5. That Kano State Oil and Allied Products Limited clearly indicated in writing that it shall be bound by such assignment when duly executed. Please see Annexure (C).

6. That the Deed of Assignment was duly signed and executed by both Ma’ana Investment Company Limited and Kofa Trading Company Limited and forwarded to Kano State Oil and Allied Products Limited, as earlier agreed – see Annexure (C).

7. That since the execution of the Deed of Assignment Kano State Oil and Allied Products Limited ceased to deal with Ma’ana Investment Limited and started dealing with Kofa Trading Company Limited in line with the finance contract dated 15th October, 1984 (Annexure A). Please see Annexures B, E, F and G.

8. That in accordance with the provisions contained in the Deed of Assignment and as approved by Kano State Oil and Allied Products Limited all rights, privileges, duties and obligations under Annexure (A) are vested on Kofa Trading Company Limited.”

Annexed to the affidavit are some documents, principally the original agreement between the Appellant and Ma’ana Investment Limited (Exhibit A) and the deed of assignment whereby Ma’ana Investment Limited assigned its rights and obligations under Exhibit A (Exhibit B). The question to be determined is: to whom did Ma’ana Investment Limited assign its right and obligations? Exhibit B reads:

THIS AGREEMENT BETWEEN: Kano State & Allied Products Ltd., whose address is 123 Maganda Road, Kano Nigeria (hereinafter referred to as the Importer which expression shall include their personal representative, Manager receiver, liquidator and assign) and Alhaji Aminu Ibrahim Kofa whose address is Kofa Trading Company Ltd., Murtala Mohammed Road, Kano Nigeria (hereinafter referred to as the financial (sic) which expression shall include his personal representative, administrator, executor and assign) on one part and Ma’ana Investment Limited, 50, Ado Bayero Road, Kano Nigeria (hereinafter referred to as the which expression shall include their personal representative, manager, receiver, liquidator and assignee) of the other part.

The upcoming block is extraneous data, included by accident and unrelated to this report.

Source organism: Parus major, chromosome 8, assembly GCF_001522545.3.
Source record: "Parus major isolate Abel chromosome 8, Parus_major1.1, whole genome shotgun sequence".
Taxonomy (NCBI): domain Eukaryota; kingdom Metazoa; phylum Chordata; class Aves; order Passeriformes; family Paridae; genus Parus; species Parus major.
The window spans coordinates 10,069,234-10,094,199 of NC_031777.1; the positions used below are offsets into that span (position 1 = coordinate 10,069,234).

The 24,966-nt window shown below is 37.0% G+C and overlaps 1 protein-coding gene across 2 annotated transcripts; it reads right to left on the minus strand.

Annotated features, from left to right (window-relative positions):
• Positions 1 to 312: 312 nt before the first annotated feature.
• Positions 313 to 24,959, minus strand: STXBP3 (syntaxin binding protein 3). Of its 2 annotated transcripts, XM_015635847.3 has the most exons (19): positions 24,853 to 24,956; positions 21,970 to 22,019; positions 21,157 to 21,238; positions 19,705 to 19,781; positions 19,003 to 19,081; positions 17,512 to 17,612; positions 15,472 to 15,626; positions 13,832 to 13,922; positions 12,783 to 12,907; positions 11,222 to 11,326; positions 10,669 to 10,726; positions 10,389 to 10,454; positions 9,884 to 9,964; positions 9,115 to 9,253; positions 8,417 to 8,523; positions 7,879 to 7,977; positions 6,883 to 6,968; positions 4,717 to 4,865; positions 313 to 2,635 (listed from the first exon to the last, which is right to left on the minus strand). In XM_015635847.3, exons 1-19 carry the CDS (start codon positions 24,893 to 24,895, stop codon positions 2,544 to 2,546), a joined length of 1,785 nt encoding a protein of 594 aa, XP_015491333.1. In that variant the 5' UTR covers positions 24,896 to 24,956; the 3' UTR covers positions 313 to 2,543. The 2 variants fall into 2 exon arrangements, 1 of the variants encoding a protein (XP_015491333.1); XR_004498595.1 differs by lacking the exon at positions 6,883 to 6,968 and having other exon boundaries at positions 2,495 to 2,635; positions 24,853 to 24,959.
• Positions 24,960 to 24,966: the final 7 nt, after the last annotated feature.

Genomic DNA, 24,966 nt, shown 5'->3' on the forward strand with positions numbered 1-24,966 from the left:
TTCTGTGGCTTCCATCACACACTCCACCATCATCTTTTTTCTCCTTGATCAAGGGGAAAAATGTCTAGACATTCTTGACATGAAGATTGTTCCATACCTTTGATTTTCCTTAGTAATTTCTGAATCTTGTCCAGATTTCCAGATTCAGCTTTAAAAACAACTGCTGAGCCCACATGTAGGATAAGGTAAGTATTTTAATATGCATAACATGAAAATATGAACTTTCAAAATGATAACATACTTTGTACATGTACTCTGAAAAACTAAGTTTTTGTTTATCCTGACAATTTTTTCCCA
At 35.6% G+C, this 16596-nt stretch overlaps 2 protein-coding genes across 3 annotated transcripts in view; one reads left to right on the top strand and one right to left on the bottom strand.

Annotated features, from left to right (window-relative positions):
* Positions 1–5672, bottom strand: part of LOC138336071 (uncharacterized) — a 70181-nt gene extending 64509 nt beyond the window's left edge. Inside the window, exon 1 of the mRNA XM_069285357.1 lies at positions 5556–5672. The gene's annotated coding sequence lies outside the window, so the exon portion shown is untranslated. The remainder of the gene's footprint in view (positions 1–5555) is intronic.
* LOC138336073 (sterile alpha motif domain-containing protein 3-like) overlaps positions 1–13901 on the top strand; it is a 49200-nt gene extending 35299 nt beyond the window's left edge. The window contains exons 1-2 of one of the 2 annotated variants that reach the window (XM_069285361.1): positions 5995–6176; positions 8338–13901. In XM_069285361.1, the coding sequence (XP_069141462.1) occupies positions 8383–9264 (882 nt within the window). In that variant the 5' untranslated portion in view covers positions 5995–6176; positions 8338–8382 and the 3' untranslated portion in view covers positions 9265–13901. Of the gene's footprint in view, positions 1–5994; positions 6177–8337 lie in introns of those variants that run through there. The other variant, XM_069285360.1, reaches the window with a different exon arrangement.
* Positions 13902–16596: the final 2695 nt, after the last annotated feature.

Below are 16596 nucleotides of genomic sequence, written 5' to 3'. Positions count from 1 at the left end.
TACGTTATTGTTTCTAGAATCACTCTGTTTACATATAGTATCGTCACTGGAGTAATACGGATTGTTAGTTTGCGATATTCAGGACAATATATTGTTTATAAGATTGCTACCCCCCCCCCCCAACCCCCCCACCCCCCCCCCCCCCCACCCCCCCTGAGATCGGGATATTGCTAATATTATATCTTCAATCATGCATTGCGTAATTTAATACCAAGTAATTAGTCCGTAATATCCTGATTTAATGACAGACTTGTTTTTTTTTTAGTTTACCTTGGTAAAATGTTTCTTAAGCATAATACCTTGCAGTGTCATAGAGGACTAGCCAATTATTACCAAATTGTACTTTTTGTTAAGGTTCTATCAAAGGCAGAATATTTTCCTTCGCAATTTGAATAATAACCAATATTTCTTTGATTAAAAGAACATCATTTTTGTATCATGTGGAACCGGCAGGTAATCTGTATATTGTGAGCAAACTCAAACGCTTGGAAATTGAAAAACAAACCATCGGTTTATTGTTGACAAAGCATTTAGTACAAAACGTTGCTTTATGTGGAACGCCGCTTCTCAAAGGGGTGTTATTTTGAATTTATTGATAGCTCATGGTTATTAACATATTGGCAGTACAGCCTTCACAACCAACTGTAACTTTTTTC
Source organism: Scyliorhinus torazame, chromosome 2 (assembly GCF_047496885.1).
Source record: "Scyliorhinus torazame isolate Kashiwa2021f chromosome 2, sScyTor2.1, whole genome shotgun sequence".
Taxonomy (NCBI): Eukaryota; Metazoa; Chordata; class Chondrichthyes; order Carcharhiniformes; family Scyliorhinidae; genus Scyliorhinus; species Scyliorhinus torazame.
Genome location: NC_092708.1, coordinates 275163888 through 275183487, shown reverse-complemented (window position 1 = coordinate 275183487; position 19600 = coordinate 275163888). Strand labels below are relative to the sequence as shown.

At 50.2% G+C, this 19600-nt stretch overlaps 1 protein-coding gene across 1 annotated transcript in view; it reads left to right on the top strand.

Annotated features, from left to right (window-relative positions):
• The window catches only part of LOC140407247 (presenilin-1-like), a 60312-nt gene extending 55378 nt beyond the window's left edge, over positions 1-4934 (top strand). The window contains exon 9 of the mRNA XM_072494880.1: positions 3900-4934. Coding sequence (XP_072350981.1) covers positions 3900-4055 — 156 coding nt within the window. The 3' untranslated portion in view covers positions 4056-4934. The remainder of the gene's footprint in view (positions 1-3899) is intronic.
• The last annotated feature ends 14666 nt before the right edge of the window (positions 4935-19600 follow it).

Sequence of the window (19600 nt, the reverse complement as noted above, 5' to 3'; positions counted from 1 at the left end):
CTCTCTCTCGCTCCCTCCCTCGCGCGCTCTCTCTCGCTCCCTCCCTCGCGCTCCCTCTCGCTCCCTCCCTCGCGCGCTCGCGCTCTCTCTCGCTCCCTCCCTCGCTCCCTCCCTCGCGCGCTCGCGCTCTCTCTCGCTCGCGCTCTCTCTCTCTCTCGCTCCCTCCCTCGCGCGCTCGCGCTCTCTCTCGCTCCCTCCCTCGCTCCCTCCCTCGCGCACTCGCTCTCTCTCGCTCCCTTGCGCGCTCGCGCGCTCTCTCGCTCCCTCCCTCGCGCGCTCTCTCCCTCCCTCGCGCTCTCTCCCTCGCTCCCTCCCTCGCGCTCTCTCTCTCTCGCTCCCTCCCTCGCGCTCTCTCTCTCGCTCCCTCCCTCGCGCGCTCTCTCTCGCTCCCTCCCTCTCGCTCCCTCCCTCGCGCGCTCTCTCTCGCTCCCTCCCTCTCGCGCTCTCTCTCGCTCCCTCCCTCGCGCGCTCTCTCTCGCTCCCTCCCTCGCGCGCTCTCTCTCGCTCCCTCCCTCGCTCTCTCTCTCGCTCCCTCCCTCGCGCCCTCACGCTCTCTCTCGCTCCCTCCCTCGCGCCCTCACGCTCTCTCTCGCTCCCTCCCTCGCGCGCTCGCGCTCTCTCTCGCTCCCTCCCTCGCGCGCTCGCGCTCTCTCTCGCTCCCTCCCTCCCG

WHEREAS: Under and by virtue of an agreement dated 15th October 1984 (hereinafter referred to as the Initial Agreement which expression shall include all subsequent amendments between the agreeing and the particularly described as Schedule ‘A’ parties) between the Importer and the Vendor.

The Vendor is entitled to certain Rights and Privelity (sic) upon completion of his finance/supply obligation according to the law, intent and meaning of the said initial agreement.

AND WHEREAS: Under and by virtue of an agreement dated 7th January 1985 (hereinafter referred to as the Supplementary Agreement more particularly described as Schedule ‘B’ between the Vendor and the Financier, the Vendor is indebted to the financier to the tune of N6,543,666.65 (Six million Five Hundred and Forty Three Thousand Six Hundred and Sixty Six Naira Sixty Five Kobo) under terms and condition of the said Supplementary Agreement contained therein.

AND WHEREAS: The financier have requested the Vendor for an Assignment of the Vendor’s Rights under the Initial Agreement as and complete satisfaction of the Vendor’s responsibility under the Supplementary Agreement and the Importer has consented to the assignment.

AND WHEREAS: The Vendor has agreed to assign his Rights and interest under the Initial Agreement to the Financier for and additional consideration of the sum of N50,000.00 (Fifty Thousand Naira only). Nigerian currency.